Bill L. Barrett, Sales/Marketing Manager, Gemco Manufacturing
This article originally appeared in the November/December print edition of Product Design & Development.
In the Product Design & Development Brainstorm we talk with industry leaders to get their perspective on issues critical to the design engineering marketplace. In this issue, we ask:
How will the continuous and future integration of robots in manufacturing change the way we design and create?
Robots used in manufacturing have been with us for quite a few years already – certainly the automotive manufacturers have made use of robots for welding, and many manufacturers of auto body parts have been using robots for handling raw materials and finished stampings.
The electronic and printed board assembly industries have been using robots for decades, as well. It is clear that these two examples indicate the vast range of sizes of components that can be manipulated and placed, as well as the multitude of processes that robots can be, and have been used for.
What is common to utilization of robots is that they are generally designed to perform one specific function; however, future integration of robots will need to work with myriad components and how they are introduced to the robots will be of utmost consideration.
Speaking within the arena of small metal components — fourslide and progressive die stampings, specifically — the design of these components will need to embrace issues, such as part orientation and separability of parts, to name two. All components will need to be oriented so that the robot can pick them up the same way each and every time, and asymmetrical parts could pose a challenge.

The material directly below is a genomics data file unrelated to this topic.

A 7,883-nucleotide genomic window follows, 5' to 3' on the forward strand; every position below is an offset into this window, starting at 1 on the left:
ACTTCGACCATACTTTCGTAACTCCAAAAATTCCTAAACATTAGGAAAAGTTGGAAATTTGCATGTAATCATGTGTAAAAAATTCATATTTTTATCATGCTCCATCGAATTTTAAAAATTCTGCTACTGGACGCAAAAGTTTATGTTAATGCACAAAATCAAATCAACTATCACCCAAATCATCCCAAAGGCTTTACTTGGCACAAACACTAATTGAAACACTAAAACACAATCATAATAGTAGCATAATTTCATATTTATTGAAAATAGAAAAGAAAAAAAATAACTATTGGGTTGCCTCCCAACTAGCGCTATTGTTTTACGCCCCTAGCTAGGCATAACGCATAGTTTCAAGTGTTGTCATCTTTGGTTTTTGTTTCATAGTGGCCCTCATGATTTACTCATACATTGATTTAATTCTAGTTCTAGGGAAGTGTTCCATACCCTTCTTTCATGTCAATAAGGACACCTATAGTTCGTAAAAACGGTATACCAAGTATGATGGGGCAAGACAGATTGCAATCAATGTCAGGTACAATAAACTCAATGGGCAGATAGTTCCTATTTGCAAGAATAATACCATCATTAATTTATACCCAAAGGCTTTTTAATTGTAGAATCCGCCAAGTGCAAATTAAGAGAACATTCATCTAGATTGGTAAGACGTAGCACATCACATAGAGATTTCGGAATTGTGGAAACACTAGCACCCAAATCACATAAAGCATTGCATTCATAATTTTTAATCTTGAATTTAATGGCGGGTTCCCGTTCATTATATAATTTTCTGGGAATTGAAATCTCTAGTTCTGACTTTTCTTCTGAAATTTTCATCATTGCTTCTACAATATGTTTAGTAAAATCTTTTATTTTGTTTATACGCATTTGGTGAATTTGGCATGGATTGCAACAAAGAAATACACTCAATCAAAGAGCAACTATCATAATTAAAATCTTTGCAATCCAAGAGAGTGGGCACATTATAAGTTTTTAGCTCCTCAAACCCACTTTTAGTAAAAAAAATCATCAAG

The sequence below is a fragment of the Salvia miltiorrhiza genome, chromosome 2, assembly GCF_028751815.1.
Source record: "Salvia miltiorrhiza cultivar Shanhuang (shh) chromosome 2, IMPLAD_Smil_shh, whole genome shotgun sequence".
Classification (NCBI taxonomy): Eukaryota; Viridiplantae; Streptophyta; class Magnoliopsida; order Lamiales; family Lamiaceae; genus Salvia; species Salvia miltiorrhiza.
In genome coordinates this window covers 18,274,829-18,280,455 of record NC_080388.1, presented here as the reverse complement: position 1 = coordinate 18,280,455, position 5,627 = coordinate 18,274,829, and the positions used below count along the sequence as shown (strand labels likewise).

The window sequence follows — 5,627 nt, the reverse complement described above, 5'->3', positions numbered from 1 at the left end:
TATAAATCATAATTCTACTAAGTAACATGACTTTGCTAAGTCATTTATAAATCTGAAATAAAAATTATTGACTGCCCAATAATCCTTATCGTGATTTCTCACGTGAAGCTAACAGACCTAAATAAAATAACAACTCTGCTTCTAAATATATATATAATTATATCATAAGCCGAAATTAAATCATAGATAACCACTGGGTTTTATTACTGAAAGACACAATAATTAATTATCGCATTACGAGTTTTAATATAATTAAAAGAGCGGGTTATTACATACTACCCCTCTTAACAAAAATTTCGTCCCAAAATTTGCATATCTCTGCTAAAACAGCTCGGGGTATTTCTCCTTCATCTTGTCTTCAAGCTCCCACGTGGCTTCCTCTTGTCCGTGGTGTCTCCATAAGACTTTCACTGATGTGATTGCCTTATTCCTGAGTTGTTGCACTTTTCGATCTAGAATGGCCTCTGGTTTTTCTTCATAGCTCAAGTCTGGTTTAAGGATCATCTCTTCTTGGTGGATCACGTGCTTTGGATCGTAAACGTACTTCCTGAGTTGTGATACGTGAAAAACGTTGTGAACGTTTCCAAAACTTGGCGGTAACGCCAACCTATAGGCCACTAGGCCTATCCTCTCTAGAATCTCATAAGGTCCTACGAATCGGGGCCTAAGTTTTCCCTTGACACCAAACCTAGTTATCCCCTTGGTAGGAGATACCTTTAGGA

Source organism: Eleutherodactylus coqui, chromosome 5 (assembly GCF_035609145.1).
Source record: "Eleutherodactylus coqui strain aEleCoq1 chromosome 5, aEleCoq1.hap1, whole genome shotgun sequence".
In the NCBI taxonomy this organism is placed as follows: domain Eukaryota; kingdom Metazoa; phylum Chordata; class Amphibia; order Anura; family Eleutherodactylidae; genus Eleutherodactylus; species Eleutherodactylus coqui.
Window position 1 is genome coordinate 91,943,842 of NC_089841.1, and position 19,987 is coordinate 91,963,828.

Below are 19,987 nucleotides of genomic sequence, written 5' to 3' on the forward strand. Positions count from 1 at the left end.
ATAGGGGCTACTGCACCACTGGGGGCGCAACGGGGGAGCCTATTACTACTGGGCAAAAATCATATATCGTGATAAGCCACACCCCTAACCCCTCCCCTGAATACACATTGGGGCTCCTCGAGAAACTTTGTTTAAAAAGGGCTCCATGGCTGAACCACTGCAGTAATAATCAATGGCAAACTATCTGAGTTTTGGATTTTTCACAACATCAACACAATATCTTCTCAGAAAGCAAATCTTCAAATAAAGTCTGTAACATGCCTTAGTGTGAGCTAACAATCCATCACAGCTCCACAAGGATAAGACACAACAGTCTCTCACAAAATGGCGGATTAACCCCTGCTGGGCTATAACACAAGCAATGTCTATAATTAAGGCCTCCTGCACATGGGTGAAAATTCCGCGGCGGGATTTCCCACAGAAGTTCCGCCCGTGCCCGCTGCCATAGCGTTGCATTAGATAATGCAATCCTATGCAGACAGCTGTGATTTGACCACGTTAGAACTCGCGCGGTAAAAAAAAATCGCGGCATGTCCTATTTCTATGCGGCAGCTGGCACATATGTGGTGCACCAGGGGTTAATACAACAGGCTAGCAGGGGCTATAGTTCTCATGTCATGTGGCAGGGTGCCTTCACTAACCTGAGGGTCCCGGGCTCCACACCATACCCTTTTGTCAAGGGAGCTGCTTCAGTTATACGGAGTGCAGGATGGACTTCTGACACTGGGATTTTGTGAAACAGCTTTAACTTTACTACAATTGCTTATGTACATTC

Components designed with features that will cause them to either tangle or nest up with each other during batch processing will need to be separated and oriented before being introduced to the robot for placement.
It has always been a challenge to handle components that need orientation, as they sometimes get tangled together during heat treating and/or plating processes. Most of these challenges have been addressed by putting parts on a carrier strip integral to the part, or locating them within a pocket in a tape-and-reel scenario.
But not all parts lend themselves to be economically produced on a carrier strip, and putting a component into a plastic pocket with orientation to facilitate robotic pickup still needs to start with loose (not tangled) parts being oriented somehow.
Designers should always have an eye on handling in order to facilitate robotic manipulation. This has always been the case, but becomes more important as more robots are integrated into manufacturing environments.